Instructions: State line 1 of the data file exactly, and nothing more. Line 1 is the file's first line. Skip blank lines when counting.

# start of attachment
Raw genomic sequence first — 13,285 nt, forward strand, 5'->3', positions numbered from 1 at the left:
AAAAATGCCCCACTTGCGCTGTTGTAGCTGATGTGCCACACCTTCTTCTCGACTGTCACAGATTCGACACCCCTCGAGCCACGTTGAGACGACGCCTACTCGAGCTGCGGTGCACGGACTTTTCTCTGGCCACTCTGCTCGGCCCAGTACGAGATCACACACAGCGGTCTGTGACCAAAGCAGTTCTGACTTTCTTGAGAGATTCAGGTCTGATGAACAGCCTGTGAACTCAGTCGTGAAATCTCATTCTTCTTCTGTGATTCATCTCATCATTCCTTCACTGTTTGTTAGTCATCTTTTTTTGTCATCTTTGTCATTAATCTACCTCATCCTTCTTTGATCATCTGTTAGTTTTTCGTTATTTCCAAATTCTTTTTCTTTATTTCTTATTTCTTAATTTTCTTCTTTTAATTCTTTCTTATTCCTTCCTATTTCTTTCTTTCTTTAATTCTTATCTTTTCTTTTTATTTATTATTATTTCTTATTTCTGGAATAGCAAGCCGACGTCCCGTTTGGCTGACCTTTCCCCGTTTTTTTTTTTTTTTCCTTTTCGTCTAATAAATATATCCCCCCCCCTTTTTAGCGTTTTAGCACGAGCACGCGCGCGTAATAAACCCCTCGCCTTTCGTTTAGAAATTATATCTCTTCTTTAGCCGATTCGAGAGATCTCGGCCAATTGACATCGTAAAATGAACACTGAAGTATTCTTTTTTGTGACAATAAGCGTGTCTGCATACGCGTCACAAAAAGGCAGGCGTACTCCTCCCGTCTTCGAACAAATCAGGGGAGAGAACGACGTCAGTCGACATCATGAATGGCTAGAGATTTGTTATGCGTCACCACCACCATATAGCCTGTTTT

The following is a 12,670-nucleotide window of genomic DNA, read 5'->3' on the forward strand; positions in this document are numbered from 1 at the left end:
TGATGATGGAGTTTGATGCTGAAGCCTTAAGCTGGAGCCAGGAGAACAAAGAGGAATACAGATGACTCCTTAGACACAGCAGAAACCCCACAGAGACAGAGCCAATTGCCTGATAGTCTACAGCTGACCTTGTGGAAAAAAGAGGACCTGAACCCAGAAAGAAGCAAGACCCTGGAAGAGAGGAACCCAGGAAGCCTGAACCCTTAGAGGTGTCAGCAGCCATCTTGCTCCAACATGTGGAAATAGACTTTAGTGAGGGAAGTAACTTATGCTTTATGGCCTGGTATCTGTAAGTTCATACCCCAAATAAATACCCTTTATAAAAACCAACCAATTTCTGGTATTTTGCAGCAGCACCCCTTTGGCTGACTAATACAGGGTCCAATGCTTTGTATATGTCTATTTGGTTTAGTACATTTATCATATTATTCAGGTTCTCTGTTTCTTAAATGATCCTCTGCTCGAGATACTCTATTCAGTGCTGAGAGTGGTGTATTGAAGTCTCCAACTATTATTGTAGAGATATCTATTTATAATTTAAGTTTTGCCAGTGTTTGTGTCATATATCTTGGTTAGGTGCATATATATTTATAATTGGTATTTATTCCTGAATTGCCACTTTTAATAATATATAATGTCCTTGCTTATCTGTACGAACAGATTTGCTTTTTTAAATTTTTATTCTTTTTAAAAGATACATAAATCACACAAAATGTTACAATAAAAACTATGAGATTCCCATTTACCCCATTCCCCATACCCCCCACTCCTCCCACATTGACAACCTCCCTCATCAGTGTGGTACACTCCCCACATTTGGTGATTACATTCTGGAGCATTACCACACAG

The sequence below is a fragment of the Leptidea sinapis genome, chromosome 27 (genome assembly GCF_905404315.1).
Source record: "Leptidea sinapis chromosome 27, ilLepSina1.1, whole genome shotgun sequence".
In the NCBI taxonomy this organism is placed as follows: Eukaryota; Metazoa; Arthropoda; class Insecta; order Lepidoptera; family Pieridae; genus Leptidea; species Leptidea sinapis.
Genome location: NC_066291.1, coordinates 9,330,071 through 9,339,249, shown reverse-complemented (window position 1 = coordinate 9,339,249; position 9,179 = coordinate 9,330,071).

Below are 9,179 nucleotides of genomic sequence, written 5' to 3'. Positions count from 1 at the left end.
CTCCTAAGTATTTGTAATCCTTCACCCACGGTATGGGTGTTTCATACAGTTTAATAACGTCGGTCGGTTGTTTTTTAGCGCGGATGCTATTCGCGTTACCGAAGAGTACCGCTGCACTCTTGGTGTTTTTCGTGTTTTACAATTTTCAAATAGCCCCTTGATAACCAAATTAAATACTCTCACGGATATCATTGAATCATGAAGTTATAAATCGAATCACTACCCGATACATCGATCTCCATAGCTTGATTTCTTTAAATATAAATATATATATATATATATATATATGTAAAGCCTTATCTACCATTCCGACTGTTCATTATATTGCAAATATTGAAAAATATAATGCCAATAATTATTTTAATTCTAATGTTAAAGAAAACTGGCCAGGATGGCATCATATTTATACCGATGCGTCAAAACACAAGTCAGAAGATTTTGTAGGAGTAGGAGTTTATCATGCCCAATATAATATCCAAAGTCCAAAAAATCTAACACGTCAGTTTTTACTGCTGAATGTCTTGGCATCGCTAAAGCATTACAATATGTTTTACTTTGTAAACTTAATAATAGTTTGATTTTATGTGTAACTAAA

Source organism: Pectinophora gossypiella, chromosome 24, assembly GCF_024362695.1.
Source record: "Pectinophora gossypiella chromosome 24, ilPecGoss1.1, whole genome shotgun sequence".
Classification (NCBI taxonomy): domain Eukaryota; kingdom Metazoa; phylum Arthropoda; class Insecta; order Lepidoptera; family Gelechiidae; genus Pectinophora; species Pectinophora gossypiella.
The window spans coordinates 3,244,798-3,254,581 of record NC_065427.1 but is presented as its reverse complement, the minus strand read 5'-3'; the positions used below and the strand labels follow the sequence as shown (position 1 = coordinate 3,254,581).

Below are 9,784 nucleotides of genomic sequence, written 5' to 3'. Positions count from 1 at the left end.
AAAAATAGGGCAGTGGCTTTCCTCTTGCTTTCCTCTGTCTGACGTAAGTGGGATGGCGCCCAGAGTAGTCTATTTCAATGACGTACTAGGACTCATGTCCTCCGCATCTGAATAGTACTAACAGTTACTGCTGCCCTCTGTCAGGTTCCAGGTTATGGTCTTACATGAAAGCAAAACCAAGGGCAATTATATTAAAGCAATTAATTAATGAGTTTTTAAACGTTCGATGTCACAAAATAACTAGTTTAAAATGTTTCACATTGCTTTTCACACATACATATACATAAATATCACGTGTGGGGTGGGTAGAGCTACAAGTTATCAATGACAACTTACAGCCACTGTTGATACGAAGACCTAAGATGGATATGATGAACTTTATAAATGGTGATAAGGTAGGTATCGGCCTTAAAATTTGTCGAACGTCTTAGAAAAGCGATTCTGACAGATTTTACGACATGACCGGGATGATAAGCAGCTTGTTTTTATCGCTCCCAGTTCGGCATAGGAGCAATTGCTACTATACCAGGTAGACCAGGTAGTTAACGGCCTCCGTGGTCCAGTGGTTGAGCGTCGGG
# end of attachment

Raw genomic sequence first — 13,285 nt, forward strand, 5'->3', positions numbered from 1 at the left: